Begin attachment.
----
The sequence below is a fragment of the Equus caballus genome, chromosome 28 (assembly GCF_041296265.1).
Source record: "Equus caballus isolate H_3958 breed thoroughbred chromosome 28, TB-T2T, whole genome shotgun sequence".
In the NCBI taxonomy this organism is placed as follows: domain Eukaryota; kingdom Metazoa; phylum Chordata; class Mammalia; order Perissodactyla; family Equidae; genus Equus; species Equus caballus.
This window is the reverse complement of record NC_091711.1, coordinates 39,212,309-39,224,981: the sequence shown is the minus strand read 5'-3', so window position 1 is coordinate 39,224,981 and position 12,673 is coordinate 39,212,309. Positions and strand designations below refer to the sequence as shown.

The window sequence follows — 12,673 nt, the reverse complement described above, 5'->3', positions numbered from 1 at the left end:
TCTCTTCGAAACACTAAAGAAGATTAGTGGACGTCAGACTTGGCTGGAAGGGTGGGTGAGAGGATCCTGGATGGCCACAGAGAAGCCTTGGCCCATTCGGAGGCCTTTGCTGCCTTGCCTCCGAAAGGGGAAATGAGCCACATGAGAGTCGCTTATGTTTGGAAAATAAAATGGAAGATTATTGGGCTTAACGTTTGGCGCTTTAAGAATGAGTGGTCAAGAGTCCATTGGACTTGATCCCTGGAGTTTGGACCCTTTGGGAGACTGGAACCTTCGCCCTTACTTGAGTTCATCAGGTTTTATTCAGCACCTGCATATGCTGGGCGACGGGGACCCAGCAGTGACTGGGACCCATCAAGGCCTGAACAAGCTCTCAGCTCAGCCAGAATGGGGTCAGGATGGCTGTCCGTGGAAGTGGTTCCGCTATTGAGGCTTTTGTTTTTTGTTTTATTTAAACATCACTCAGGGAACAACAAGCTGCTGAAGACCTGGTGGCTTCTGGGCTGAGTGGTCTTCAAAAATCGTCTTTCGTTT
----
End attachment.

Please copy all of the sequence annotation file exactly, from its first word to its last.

The sequence below is a fragment of the Equus caballus genome, chromosome 28 (assembly GCF_041296265.1).
Source record: "Equus caballus isolate H_3958 breed thoroughbred chromosome 28, TB-T2T, whole genome shotgun sequence".
In the NCBI taxonomy this organism is placed as follows: domain Eukaryota; kingdom Metazoa; phylum Chordata; class Mammalia; order Perissodactyla; family Equidae; genus Equus; species Equus caballus.
This window is the reverse complement of record NC_091711.1, coordinates 39,212,309-39,224,981: the sequence shown is the minus strand read 5'-3', so window position 1 is coordinate 39,224,981 and position 12,673 is coordinate 39,212,309. Positions and strand designations below refer to the sequence as shown.

The window sequence follows — 12,673 nt, the reverse complement described above, 5'->3', positions numbered from 1 at the left end:
TCTCTTCGAAACACTAAAGAAGATTAGTGGACGTCAGACTTGGCTGGAAGGGTGGGTGAGAGGATCCTGGATGGCCACAGAGAAGCCTTGGCCCATTCGGAGGCCTTTGCTGCCTTGCCTCCGAAAGGGGAAATGAGCCACATGAGAGTCGCTTATGTTTGGAAAATAAAATGGAAGATTATTGGGCTTAACGTTTGGCGCTTTAAGAATGAGTGGTCAAGAGTCCATTGGACTTGATCCCTGGAGTTTGGACCCTTTGGGAGACTGGAACCTTCGCCCTTACTTGAGTTCATCAGGTTTTATTCAGCACCTGCATATGCTGGGCGACGGGGACCCAGCAGTGACTGGGACCCATCAAGGCCTGAACAAGCTCTCAGCTCAGCCAGAATGGGGTCAGGATGGCTGTCCGTGGAAGTGGTTCCGCTATTGAGGCTTTTGTTTTTTGTTTTATTTAAACATCACTCAGGGAACAACAAGCTGCTGAAGACCTGGTGGCTTCTGGGCTGAGTGGTCTTCAAAAATCGTCTTTCGTTT